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Google reveals Google Home, to launch later this year

Google announced Wednesday a voice-activated home device, similar to Amazon Echo, to launch later this year.

The device syncs to a smartphone version called Assistant, and links to streaming device Chromecast and smart home brand Nest.

Mario Queiroz, Google's vice president of product management, showed off the small white conical object at Google's annual developer event. What sets the product apart, Queiroz said, is the device's direct link to all the capabilities of Google search.

"Home is where lots of daily tasks just need to get done," Queiroz told an audience at Google's I/O conference Wednesday. "Access to the Google Assistant makes this a lot easier. It's like having a voice-activated remote control to the real world whenever you need it."

Sundar Pichai demonstrated a conversation with Google's new smartphone Assistant, highlighting what he called conversational capability "far beyond what other assistants can do." The technology, similar to Apple's Siri, comes as 20 percent of mobile searches are voice queries, according to Pichai, CEO of Alphabet's Google division.

Google has spent years evolving search to be much more assistive and help people get things done in the "real world," Pichai said, training voice and photo recognition to be more precise. For instance, asking a phone "What's playing tonight?" should result not just in movie times, but personalized movie suggestions that can be discussed like a normal conversation, he said.

Google Vice President of Product Management Mario Queiroz shows the new Google Home during Google I/O 2016 at Shoreline Amphitheatre
Justin Sullivan | Getty Images
Google Vice President of Product Management Mario Queiroz shows the new Google Home during Google I/O 2016 at Shoreline Amphitheatre

"It is truly the moment of mobile," Pichai said, as Google celebrates a decade of working on Android, now the world's most popular mobile operating system. "We are pushing ourselves really hard so that Google is evolving and staying ahead of our users."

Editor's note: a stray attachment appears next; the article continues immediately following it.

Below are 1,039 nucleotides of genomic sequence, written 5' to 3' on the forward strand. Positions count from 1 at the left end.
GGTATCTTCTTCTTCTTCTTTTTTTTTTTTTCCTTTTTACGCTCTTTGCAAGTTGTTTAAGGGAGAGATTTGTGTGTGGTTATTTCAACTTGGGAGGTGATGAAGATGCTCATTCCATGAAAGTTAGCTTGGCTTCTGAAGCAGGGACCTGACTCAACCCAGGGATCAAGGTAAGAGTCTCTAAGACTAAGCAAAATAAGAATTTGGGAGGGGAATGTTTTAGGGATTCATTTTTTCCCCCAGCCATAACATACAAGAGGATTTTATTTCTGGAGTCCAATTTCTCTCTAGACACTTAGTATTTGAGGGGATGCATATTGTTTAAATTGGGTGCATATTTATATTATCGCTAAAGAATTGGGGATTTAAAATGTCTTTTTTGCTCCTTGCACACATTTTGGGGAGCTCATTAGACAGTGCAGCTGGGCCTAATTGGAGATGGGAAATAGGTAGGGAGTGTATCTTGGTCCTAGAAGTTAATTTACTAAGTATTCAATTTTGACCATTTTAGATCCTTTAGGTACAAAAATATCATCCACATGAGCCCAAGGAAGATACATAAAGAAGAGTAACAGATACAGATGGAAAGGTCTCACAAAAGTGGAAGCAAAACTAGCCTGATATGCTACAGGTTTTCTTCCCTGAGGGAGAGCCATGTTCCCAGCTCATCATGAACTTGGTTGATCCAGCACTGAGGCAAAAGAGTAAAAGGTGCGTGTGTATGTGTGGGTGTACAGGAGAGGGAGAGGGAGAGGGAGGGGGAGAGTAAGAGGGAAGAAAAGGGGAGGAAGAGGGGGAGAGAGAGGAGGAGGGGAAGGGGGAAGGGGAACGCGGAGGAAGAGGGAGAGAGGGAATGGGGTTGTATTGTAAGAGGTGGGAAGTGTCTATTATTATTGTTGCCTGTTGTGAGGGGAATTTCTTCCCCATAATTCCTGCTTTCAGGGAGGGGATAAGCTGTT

The company announced new apps, available this summer, in conjunction with the new Assistant and Google Home.

Messaging app Allo lets users operate Google search within chats. For instance, when sent a photo of food, Allo can detect what the food is and suggest a reply of "yummy," "I love linguine," or even suggest a similar restaurant nearby, Google's developers demonstrated. Allo can contact Google by typing @google in any chat.

The app also offers suggestive replies to messages and even photos, changes message sizes to convey "loud" or "quiet" expressions and lets you draw directly on images, according to a demo at the event. It also offers an "incognito" chat mode that is end-to-end encrypted and can be permanently deleted, similar to a browser window mode by the same name in Google Chrome.

Another app, Duo, enables video chats similar to Apple's FaceTime app but is available on both Android and iOS.

Android's latest operating system, now named N, was also front and center during the event. N features Vulkan, a graphics processor that allows game developers to put in more effects per frame while maintaining a high frame rate, said Dave Burke, vice president of engineering at Android. Other changes were made to streamline updates, storage and battery life, and improve encryption, Burke said.

More than 90 percent of the time people only select one of the last seven apps used, Burke said, inspiring Android to create a "quick switch" function to automatically return to the last app a user was in, and creating an option that clears all open apps.

Users can also have multiple apps open at the same time in a split screen on Android N and reply to messages directly from the notification screens. These features, now in beta, will roll out later this summer, Burke said.

N will also enable Daydream, a platform for high-quality virtual reality. It's designed to encourage developers to create VR across different devices, including Android smartphones, that's capable of rendering at a very high frame rate and resolution and minimizes the lag to update images when users move their heads, said Clay Bavor, vice president of virtual reality at Google.

"We wanted to create something that has the best attributes of [current VR visor] Carboard, but is also comfortable, richly interactive and far more immersive," Bavor said. "To create that kind of immersion … you have to solve a lot of really hard problems."

Samsung, HTC, LG, Xiaomi, Huawei and others have phones that work with Daydream coming as soon as this fall, Bavor said. A special controller that Bavor demonstrated is also in the pipeline for fall.

Finally, Google debuted Android Wear 2.0, an overhaul of its smartwatch platform that will now work with both Android and iPhones, whether phones are on or off. Like Android's phone platform, the wearable version is highly customizable across devices.

Google's annual developer conference is widely known to be the source of new product announcements from the technology giant. This year's event has 7,000 attendees and streams to China, Istanbul, Sri Lanka and Dublin, Pichai said.

For developers, the core audience at Wednesday's event, Google offered demonstrations of new interfaces for programming, analytics and machine learning on Google Cloud.

By the end of the year, Google also hopes to run apps instantly, without having to download and install them, just like links open in a browser. Beyond that, Pichai sees artificial intelligence in robots and healthcare as one of Google's major differentiators.

"We live in very, very exciting times," Pichai said. "Computing has had an amazing evolution."